Assange extradition looms as UK court rejects appeal to reopen case
On Thursday the Court has issued a five-point ruling dismissing an application by Assange’s defense to reopen the case. The reasons behind the decision have been anonymously agreed by seven judges, the document says.
The Court has also announced that the required period for extradition shall not commence until the 14th day after Thursday. Once the two weeks are over, officials will have 10 days to transfer Assange to Sweden.
The ruling leaves almost no hope for the WikiLeaks founder. Legal experts say he can still apply to the European Court of Human Rights to counter the decision of the British Court, but the chances are not good.
There is one thing, however, that Assange’s defense team achieved with their application. The Court has changed the wording regarding Assange’s charges in Sweden from “stands charged” to “offences in respect of which his extradition is sought”.
The correction is of particular importance for Assange, his supporters say, because the false statement was subsequently reported by the international press.
The British Court had previously granted the Australian whistleblower’s legal team a period of 14 days to lodge an application to reopen the case after ruling against him in May. It was filed on Tuesday.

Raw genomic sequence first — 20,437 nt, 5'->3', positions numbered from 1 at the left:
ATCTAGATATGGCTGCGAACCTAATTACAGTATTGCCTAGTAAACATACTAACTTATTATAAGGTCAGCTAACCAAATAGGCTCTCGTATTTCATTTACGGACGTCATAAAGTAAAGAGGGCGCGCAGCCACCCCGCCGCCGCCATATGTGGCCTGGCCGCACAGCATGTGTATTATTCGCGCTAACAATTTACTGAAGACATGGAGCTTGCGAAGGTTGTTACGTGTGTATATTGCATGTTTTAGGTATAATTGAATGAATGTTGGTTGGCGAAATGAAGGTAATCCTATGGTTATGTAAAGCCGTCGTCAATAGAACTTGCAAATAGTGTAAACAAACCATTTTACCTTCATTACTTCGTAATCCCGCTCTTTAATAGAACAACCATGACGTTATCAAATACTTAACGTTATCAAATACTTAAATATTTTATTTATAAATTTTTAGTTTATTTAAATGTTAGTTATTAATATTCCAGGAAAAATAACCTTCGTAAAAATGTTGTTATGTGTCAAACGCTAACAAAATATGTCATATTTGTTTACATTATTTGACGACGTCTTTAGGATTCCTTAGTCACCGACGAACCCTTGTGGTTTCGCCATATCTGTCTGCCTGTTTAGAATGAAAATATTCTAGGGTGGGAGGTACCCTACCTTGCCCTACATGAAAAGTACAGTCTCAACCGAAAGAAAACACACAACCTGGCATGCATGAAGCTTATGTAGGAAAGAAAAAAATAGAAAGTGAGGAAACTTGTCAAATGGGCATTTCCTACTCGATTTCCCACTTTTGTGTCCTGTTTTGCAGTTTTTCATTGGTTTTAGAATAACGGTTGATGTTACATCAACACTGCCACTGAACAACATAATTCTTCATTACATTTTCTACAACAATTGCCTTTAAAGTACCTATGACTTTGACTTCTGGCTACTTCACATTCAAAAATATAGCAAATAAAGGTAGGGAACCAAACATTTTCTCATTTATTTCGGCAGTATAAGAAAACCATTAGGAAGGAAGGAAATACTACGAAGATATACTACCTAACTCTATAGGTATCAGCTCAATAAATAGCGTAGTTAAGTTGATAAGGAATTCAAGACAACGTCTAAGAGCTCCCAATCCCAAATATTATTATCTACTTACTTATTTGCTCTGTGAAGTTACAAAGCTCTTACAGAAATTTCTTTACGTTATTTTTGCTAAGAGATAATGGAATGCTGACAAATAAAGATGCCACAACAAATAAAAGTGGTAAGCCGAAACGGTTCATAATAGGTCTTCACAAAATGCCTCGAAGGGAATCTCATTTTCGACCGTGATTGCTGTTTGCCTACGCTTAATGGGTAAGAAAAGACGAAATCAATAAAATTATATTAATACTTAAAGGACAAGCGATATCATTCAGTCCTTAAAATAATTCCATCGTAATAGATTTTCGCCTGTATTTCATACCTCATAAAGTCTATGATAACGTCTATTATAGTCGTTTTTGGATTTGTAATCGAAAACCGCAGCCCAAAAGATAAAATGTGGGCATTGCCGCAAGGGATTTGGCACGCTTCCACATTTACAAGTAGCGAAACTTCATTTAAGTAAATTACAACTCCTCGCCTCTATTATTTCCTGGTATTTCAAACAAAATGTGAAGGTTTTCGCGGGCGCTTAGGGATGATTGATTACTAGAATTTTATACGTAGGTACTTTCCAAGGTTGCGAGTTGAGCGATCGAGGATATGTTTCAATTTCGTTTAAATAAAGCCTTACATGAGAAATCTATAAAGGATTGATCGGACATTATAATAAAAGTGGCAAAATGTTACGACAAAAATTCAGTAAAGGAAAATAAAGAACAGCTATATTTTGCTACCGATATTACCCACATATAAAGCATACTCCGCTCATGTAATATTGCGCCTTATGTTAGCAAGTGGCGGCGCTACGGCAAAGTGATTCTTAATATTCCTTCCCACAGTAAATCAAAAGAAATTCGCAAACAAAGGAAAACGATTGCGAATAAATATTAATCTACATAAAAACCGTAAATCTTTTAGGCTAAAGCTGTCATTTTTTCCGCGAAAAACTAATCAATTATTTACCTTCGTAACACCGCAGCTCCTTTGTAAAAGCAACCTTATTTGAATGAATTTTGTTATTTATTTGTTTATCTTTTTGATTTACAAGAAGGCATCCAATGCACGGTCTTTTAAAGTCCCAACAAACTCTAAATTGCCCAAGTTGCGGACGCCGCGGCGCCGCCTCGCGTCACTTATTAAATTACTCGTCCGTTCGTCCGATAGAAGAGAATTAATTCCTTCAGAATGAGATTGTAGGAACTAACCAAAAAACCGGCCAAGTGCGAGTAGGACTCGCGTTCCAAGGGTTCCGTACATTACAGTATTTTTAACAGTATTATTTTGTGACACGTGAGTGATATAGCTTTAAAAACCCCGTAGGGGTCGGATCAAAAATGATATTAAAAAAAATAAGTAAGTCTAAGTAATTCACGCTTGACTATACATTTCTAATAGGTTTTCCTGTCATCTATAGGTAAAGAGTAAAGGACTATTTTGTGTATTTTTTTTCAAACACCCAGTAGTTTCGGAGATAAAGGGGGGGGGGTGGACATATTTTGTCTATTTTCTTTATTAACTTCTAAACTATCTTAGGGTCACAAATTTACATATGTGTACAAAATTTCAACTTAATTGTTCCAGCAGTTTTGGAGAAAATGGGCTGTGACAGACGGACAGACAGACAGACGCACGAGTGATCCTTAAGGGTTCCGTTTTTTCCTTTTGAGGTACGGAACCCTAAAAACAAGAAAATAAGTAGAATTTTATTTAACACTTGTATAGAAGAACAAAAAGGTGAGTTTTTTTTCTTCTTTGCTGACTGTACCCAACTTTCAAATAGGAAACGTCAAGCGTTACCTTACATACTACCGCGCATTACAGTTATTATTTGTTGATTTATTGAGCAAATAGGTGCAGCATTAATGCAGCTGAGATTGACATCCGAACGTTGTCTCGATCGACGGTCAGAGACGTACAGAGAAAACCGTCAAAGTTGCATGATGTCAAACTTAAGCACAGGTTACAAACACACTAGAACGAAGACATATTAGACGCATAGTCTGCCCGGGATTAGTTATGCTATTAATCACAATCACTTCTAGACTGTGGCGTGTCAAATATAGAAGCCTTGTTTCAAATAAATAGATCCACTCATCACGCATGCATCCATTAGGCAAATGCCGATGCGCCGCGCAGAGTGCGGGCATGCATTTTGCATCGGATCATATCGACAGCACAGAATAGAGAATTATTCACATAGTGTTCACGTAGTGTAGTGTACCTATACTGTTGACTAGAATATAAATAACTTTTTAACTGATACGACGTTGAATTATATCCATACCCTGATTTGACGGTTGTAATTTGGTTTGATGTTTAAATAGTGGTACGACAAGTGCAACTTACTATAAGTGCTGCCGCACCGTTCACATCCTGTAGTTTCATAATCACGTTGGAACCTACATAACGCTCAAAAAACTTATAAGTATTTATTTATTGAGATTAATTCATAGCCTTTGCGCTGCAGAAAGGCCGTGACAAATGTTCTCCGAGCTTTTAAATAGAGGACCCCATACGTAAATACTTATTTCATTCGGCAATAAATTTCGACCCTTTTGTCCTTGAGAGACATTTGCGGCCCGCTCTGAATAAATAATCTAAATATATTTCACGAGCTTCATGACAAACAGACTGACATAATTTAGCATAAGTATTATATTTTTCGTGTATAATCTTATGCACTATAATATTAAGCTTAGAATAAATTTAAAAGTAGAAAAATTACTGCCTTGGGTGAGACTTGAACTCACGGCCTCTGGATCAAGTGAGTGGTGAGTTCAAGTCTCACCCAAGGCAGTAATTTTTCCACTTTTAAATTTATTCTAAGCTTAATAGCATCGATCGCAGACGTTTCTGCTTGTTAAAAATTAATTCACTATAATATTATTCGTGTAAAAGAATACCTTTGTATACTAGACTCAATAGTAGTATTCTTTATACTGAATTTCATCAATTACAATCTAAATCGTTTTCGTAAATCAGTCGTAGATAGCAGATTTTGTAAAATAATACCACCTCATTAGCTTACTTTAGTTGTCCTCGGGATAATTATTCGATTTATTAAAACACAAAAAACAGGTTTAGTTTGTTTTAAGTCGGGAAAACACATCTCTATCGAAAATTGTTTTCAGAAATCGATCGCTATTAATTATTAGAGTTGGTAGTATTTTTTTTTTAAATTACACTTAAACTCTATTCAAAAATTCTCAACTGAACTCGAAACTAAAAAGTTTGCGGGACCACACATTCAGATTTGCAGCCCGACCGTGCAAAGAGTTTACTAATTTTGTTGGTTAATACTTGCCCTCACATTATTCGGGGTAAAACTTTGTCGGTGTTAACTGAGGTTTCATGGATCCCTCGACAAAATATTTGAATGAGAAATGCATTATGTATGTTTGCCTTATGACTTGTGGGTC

Assange’s lawyer argued that the court had made the judgment based on EU legislation rather than UK law and, as such, Assange’s defense had not been given the opportunity to prepare adequately. Julian Assange has been fighting extradition to Sweden for the best part of two years in an ongoing marathon court battle.
There are fears that his extradition to Sweden could result in him being handed over to US jurisdiction.
Assange maintains the Swedish allegations are false and are founded on political motivations linked to the thousands of classified documents leaked by his WikiLeaks website. He does not deny that sex with two WikiLeaks volunteers in Sweden took place, but insists it was consensual.
Meanwhile, Assange’s defense team has expressed concerns that, if extradited to Sweden and then subsequently to the US, the whistleblower will be tried in the same manner as Private Bradley Manning, who is currently facing a court martial on charges of handing over numerous documents to WikiLeaks.
Afshin Rattansi, an award-winning journalist, told RT it's a shame that the British Highest Court could not even get it right “as to whether Julian Assange has been charged,” emphasizing that Assange’s counsel won on that point. US attorney Kevin Zeese points out the same fact and explains that to be questioned, Assange’s physical presence in Sweden is not a must.
“All Assange is wanted for is questioning, he’s not been charged. He could have done the questioning by Skype. There’s no need to go to Sweden to be questioned,” he told RT.
Rattansi also asserts that the case is politically motivated, and draws attention to Hillary Clinton's trip to Sweden over the weekend, saying that there's a clear connection and “the United States could not have been more obvious.”
Watch RT's interview with Afshin Rattansi
Watch RT's interview with Kevin Zeese